Founded in 1968 by a diverse group of artists, community activists and philanthropists, The Studio Museum in Harlem is internationally known for its catalytic role in promoting the work of outstanding artists of African descent. Now approaching its 50th anniversary, the Studio Museum is preparing to construct a new home at its current location on Manhattan’s West 125th Street, designed by internationally renowned architect David Adjaye as the first building created expressly for the institution’s program. The new building will enable the Studio Museum to better serve a growing and diverse audience, provide additional educational opportunities for people of all ages, expand its program of world-renowned exhibitions, effectively display its singular collection and strengthen its trailblazing Artist-in-Residence program.
The Artist-in-Residence program was one of the institution’s founding initiatives and is the reason why “Studio” is in the Museum’s name. The program has supported more than one hundred emerging artists of African or Latino descent, many of whom who have gone on to highly regarded careers. Alumni include Chakaia Booker, David Hammons, Kerry James Marshall, Julie Mehretu, Wangechi Mutu, Mickalene Thomas and Kehinde Wiley.
The collection includes more than two thousand paintings, sculptures, works on paper, prints, photographs, mixed-media works and installations dating from the nineteenth century to the present. Artists represented include Romare Bearden, Robert Colescott, Jacob Lawrence, Norman Lewis, Chris Ofili, Betye Saar, Lorna Simpson, Kara Walker and Hale Woodruff, as well as many former artists-in-residence. The Studio Museum is the custodian of an extensive archive of the work of photographer James VanDerZee, the renowned chronicler of the Harlem community from 1906 to 1983.
The Studio Museum’s exhibitions expand the personal, public and academic understanding of modern and contemporary work by artists of African descent. A wide variety of on- and off-site programs brings art alive for audiences of all ages—from toddlers to seniors—while serving as a bridge between artists of African descent and a broad and diverse public. A leader in scholarship about artists of African descent, the Studio Museum publishes Studio magazine twice a year and creates award-winning books, exhibition catalogues and brochures.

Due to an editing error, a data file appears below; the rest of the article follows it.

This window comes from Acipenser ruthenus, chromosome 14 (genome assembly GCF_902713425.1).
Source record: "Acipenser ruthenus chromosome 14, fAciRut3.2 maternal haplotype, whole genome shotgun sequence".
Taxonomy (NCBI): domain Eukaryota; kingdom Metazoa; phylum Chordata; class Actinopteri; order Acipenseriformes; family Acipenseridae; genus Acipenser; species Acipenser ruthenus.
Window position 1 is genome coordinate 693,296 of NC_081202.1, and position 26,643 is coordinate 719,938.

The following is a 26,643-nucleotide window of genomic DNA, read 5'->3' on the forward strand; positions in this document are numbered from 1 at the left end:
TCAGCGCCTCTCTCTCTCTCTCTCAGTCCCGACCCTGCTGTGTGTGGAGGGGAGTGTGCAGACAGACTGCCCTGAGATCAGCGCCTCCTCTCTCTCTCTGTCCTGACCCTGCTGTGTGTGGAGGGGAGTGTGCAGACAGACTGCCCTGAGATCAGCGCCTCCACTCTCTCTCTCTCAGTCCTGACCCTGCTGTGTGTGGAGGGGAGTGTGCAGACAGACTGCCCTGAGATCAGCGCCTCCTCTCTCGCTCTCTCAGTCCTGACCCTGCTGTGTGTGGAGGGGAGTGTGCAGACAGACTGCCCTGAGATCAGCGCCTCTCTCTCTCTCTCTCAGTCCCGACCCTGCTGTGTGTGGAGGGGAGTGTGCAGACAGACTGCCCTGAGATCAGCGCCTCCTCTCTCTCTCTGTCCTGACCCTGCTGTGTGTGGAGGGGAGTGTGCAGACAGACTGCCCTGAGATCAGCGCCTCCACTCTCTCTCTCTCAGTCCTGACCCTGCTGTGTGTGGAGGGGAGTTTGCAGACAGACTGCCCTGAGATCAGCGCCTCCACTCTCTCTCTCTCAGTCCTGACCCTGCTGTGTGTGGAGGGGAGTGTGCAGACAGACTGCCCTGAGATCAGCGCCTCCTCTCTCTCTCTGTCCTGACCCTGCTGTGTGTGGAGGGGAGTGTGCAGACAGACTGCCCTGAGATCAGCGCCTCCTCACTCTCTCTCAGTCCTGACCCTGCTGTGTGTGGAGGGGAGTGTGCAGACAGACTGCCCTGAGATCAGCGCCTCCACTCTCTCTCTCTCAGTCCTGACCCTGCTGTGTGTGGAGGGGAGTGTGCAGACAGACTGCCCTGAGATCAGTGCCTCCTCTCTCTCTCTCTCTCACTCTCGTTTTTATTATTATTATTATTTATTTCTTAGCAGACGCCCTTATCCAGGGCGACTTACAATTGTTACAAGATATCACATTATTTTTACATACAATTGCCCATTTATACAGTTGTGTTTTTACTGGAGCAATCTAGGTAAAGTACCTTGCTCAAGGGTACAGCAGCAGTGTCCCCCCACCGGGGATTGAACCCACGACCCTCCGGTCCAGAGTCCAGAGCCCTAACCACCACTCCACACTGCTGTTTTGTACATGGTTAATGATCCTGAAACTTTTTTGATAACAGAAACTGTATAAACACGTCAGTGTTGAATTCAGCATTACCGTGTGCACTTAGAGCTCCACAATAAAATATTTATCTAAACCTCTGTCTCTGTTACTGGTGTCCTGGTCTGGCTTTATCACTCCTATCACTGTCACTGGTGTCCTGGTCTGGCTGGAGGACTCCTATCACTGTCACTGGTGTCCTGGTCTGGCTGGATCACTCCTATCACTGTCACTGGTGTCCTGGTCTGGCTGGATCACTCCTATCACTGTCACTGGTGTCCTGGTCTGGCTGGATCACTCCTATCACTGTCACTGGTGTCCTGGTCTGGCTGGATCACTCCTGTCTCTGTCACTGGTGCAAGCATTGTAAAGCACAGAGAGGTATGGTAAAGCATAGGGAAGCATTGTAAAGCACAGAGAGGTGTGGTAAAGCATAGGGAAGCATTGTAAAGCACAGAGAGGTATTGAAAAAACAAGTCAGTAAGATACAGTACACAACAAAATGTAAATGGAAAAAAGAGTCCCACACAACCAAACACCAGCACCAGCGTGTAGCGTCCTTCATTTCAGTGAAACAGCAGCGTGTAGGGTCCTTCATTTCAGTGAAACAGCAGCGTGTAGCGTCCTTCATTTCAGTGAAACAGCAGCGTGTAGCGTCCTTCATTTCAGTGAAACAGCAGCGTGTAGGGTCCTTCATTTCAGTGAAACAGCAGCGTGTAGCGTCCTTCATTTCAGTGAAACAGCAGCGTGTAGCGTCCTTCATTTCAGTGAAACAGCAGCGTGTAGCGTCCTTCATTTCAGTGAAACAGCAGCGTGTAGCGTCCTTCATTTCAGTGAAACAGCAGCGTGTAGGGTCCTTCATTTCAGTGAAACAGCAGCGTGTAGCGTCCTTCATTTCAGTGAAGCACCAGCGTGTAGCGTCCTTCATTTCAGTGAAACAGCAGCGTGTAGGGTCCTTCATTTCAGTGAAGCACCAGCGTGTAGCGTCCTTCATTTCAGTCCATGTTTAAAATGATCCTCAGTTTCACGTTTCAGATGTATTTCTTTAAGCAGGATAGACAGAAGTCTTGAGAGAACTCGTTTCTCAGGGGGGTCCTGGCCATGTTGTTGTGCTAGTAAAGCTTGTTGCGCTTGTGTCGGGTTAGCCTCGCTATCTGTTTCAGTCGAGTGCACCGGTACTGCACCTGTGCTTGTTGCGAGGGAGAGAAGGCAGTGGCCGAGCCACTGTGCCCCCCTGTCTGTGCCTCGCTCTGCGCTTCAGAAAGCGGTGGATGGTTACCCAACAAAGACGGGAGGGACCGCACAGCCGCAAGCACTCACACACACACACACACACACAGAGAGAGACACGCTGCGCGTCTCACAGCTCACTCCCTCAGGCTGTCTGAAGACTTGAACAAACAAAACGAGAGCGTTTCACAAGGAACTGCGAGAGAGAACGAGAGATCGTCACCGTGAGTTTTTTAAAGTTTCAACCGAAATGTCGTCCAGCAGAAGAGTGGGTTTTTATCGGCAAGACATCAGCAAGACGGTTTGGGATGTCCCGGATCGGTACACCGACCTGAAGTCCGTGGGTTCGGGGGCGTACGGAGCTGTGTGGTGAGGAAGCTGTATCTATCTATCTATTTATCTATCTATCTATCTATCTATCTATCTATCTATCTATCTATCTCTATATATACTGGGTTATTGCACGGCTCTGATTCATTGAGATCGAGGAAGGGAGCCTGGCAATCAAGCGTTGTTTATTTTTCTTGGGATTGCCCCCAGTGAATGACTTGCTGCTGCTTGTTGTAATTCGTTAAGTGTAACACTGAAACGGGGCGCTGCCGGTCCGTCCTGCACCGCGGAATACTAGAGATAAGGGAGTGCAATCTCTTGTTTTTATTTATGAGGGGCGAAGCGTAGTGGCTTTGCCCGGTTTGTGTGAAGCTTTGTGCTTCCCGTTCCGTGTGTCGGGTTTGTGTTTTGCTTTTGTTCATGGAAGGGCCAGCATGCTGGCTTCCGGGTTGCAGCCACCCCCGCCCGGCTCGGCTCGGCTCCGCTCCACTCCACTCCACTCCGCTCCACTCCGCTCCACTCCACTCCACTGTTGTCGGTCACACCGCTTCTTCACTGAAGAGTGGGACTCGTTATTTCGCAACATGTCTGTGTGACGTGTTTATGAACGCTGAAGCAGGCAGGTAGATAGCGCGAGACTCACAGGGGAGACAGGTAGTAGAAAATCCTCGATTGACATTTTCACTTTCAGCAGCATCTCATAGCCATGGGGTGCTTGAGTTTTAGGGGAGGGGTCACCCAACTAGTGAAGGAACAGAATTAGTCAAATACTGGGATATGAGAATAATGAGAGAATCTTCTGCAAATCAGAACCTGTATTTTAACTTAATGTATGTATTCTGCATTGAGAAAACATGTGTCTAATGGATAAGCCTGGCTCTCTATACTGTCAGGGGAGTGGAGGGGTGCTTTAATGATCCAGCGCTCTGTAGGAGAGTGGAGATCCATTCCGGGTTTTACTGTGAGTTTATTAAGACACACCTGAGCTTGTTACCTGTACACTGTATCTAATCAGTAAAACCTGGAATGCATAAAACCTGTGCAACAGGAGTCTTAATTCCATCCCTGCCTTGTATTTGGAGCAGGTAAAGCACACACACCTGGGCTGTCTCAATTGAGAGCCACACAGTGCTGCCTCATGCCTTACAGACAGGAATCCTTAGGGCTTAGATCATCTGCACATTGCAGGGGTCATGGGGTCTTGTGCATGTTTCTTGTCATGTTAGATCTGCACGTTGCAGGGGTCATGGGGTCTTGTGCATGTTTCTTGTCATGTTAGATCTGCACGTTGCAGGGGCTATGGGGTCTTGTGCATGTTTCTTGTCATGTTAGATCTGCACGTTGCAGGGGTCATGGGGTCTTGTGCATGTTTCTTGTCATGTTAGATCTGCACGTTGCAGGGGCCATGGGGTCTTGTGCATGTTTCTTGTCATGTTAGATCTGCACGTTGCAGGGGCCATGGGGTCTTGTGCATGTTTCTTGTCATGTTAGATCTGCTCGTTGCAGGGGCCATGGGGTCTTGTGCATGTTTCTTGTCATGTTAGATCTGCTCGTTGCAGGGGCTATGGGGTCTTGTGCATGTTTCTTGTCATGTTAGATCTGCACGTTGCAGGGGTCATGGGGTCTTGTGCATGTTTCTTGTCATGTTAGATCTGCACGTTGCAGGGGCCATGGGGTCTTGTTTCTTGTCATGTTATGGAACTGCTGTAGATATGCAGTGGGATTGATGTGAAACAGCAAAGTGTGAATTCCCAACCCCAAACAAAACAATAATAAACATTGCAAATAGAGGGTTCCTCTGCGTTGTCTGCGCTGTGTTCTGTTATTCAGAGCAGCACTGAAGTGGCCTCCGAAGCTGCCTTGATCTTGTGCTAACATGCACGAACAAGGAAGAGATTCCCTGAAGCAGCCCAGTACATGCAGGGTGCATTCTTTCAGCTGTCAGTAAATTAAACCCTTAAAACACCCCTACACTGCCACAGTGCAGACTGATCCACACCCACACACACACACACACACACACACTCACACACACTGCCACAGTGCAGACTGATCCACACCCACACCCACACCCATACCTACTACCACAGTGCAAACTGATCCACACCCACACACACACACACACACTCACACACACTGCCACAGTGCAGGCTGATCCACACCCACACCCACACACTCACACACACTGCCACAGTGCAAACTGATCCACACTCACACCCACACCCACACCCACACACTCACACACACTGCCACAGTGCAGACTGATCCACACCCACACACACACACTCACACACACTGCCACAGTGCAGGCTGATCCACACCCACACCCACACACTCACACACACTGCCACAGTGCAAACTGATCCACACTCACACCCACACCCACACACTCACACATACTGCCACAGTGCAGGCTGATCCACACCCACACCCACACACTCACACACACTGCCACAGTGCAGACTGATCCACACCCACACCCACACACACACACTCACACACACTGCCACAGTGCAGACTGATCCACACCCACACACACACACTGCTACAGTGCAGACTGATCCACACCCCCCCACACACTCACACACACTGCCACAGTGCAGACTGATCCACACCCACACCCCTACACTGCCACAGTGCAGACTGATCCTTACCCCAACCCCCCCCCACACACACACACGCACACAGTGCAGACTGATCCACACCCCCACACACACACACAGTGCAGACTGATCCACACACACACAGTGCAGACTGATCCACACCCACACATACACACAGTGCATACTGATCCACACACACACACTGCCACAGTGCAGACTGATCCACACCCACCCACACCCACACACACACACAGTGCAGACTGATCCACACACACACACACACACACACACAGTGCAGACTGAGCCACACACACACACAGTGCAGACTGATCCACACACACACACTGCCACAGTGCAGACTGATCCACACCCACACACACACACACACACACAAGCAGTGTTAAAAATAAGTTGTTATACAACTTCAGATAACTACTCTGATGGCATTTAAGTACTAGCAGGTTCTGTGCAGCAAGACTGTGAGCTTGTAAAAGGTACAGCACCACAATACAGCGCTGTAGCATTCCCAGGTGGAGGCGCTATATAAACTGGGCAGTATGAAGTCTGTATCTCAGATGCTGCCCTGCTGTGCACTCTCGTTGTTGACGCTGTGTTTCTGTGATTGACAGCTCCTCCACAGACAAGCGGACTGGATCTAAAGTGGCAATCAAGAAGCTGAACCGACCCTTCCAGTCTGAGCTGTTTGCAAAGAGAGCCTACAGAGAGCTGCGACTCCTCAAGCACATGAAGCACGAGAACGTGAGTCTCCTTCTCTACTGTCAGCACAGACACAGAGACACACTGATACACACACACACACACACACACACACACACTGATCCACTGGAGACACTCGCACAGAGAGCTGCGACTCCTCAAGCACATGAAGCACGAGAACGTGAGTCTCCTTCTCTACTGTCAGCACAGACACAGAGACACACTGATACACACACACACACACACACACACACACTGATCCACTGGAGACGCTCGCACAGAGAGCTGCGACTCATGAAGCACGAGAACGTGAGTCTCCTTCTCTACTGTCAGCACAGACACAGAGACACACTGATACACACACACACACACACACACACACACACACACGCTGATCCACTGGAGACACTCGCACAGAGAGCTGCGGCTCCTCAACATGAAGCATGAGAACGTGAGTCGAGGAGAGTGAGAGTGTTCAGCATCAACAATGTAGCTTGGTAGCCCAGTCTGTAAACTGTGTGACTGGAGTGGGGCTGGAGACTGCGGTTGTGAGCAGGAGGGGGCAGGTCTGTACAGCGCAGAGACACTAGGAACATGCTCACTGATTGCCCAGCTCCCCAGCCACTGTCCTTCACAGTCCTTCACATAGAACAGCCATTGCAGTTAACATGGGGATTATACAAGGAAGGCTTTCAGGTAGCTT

Exhibitions at The Studio Museum in Harlem are made possible thanks to support from the following government agencies: The New York City Department of Cultural Affairs, the New York State Council on the Arts with the support of Governor Andrew Cuomo and the New York State Legislature, and the New York City Council.
Additional exhibition support is generously provided by The Andrew W. Mellon Foundation.
Hours and Admission
The Studio Museum is open Thursday and Friday, noon–9pm; Saturday, 10am–6pm; and Sunday, noon–6pm. The museum is closed to the public but available for school and group tours on Monday, Tuesday, and Wednesday. Museum admission is by suggested donation: $7 for adults, $3 for students (with valid ID) and seniors. Free for children 12 and under. Sundays are free at the Studio Museum, thanks to generous support from Target. For more information visit studiomuseum.org.